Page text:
ERIC Number: ED215299
Record Type: RIE
Publication Date: 1982-Apr
Reference Count: 0
Reading in a Semiotics-Based Curriculum.
Semiotics, the study of signs of all kinds, can be subdivided into (1) semantics, dealing with the meanings of signs and systems of signs; (2) pragmatics, dealing with inferential meaning; and (3) syntactics, dealing with the structure and systems of signs. As such, semiotics provides a useful framework for conceptualizing curriculum. Such a model can be thought of as psychological, referring to the production of messages by individuals; or it can be viewed as a prescriptive prototype for generating communication in a classroom. The model begins with an "experiential store" within each human being--a store of concepts, affects, and experiences that is indeterminate, undifferentiated, and unsymbolized. These experiences can be encoded by alternative signs or sign systems using media alternatives labeled as linguistic (oral and written), gestural (e.g., body language, mime, dance), pictorial (e.g., painting, photography), and musical (instrumental or vocal). Using the model, a student's film interpretation of a work by John Steinbeck might involve linguistic skills (discussion, scripting), a strong sense of narrative, visual imagination and pictorial production (story board), constructive skills (building a set), knowledge about and physical manipulation of media hardware, and the manual dexterity and conceptual skills required in film editing. Such a semiotic model embraces cognitive, aesthetic, and psychomotor skills. (A semiotics-based curriculum model is included.) (HOD)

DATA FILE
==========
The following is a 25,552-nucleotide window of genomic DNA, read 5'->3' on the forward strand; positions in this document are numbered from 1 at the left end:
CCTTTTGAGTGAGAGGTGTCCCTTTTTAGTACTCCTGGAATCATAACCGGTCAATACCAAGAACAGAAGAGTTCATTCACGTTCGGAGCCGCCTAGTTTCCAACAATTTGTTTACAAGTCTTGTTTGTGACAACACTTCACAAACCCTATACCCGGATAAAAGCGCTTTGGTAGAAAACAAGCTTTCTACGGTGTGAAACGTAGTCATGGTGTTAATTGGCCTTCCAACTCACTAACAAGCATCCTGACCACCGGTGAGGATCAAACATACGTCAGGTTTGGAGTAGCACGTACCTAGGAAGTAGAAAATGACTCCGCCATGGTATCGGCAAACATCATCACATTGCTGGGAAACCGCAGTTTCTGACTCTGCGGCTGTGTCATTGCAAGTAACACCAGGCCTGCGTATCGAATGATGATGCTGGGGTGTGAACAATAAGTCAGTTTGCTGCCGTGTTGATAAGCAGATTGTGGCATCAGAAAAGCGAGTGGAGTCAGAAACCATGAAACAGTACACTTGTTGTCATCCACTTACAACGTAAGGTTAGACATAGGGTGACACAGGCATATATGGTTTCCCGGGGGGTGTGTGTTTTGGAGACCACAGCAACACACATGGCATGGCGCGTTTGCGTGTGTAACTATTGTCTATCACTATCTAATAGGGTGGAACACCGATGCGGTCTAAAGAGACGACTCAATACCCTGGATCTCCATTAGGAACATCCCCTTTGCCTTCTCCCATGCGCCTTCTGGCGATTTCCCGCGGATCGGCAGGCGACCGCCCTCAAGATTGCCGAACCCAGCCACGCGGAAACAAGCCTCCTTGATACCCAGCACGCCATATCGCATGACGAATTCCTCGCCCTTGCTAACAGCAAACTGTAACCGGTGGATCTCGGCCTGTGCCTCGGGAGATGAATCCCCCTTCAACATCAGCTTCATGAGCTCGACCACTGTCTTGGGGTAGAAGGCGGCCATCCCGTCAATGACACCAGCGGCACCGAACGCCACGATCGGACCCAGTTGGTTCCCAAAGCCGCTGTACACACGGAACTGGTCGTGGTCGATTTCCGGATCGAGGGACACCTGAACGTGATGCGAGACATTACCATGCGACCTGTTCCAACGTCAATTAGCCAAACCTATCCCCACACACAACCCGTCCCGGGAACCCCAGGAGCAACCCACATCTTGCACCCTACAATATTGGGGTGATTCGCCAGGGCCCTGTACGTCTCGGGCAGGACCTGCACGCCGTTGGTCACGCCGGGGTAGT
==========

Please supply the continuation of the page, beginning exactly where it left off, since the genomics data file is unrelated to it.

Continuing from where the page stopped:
Publication Type: Opinion Papers; Guides - Classroom - Teacher; Speeches/Meeting Papers
Education Level: N/A
Authoring Institution: N/A
Note: Paper presented at the Annual Meeting of the International Reading Association (27th, Chicago, IL, April 27-30, 1982).